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From: Eric6/17/2019 1:04:17 PM
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Tesla / Maxwell: It Seems Mainstream News Coverage Has Missed The Mark



Jun 17, 2019 at 9:34am



By: George Bower

It may not be about battery tech, but instead, an increased rate of production and capital savings.

Tesla — and essentially all other automakers — are dealing with battery cell constraints. While most mainstream articles point to the Tesla / Maxwell acquisition's worth when it comes to battery tech and energy density, Maxwell's solvent-free electrode coating technology should work to drive down battery cell costs and allow for higher battery production rates and decreased equipment costs.

More Tesla / Maxwell Content:



Tesla's Maxwell Acquisition May Mean Improved Batteries That Cost Less



5 Reasons Why Tesla Acquired Maxwell Technologies: Video

There’s been lots of press lately about Panasonic investing or not investing in additional production capacity at Tesla Gigafactory 1 in Nevada. First, Nikkei Asia reported that Panasonic was freezing any further investment in Gigafactory 1. Then, Tesla combatted that, stating it would keep investing but steer focus on production rate.

The quickest, easiest and most cost-effective way to increase production rate is to run the lines faster. But, not all battery-manufacturing equipment allows this luxury. Sometimes, you need to get multiples of the same equipment versus just cranking up the speed. It’s analogous to a toaster. You can’t just crank up the heat if you want more pieces of toast per hour. You need to buy more toasters.

In our estimation, based on studying the solvent-drying process and an Argonne paper referenced later, the traditional solvent-drying process is like the toaster analogy. If you want to increase thruput, you need to buy more solvent-evaporating ovens. More solvent-evaporating ovens cost money and occupy large areas of the production floor.

Tesla’s cells are high energy density. This implies a thicker electrode coating. The thicker the coating, the more time it takes to drive off the solvent. Thick electrode coatings compound the drying problem.

“Maxwell’s dry battery electrode offers significantly higher loading and produces a thick electrode that allows high energy density.” -Maxwell

“16X Production Capacity Increase.” -Maxwell

Also, in our estimation, the production capacity potential of Maxwell’s process is at least as important or possibly MORE important than the potential energy density increase.

Let’s look at the traditional solvent-based electrode coating method in order to understand how we came to our conclusions.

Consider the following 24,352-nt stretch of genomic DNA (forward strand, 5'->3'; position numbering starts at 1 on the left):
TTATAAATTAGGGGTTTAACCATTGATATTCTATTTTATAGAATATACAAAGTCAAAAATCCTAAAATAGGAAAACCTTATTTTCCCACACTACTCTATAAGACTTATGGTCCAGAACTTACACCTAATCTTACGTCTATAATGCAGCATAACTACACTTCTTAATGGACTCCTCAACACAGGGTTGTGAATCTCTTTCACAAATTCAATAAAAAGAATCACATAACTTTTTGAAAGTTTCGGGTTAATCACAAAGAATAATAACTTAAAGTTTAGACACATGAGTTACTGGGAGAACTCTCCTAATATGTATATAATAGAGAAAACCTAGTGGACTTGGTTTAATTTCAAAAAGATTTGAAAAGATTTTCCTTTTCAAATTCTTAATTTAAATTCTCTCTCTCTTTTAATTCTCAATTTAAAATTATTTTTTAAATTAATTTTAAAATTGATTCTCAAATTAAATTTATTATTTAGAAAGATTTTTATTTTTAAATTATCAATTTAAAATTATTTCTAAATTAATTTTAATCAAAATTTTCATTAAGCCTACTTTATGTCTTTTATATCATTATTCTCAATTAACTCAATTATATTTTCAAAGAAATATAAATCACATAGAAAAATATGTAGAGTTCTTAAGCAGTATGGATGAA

Traditional solvent-based electrode coating methods consume a large part of the production process. In the following figure, each processing step’s size on the page is approximately proportional to the plant area. The area just for the electrode preparation, coating, evaporation and evaporant recovery is almost 1/3 of the total plant area.



Special machines lay a thin layer of slurry onto copper or aluminum sheets to make the electrodes. Then, in a continuous manner, the coated electrode sheets go through a large, long oven used to evaporate the solvent. The solvent must also be recovered and reused.



All this solvent-based slurry manufacturing equipment is expensive and consumes 15% of the total capital equipment costs.



Also see: “Modeling the Cost of Lithium Ion batteries for Electric Drive Vehicles” Argonne, ANL 11/32, section 5.4 Adjustment of Costs for Varying Production Volumes and section, table 5.4, and section 5.3.3, Electrode Coating on Current-Collector Foil.

In summary:




Have we solved the puzzle? We think its likely that Tesla likes this process because it allows them to squeeze more production out of an existing line and the new method of coating the electrode seems to be the key. However, there’s a fly in the ointment.

We said that the traditional solvent-based electrode coating technique was not amenable to just cranking up processing speed. If you wanted to crank out more cells per hour, you have to buy multiples of that equipment. That appears to be true based on the Argonne study. However, the fly in the ointment is that it looks like most of the equipment on the line also has that problem (table 5.4 in the Argonne report).

So, we are still missing a piece of the puzzle. We still don’t know enough about Maxwell’s new process to completely understand. Perhaps the traditional solvent-based coating technique has a limit to how thick the coating can be? Perhaps, with Maxwell’s new process, Tesla can increase the coating thickness a bit more and that’s how it'll increase energy density?

At any rate, it's good food for thought. Let us know what you think in the comment section.

insideevs.com
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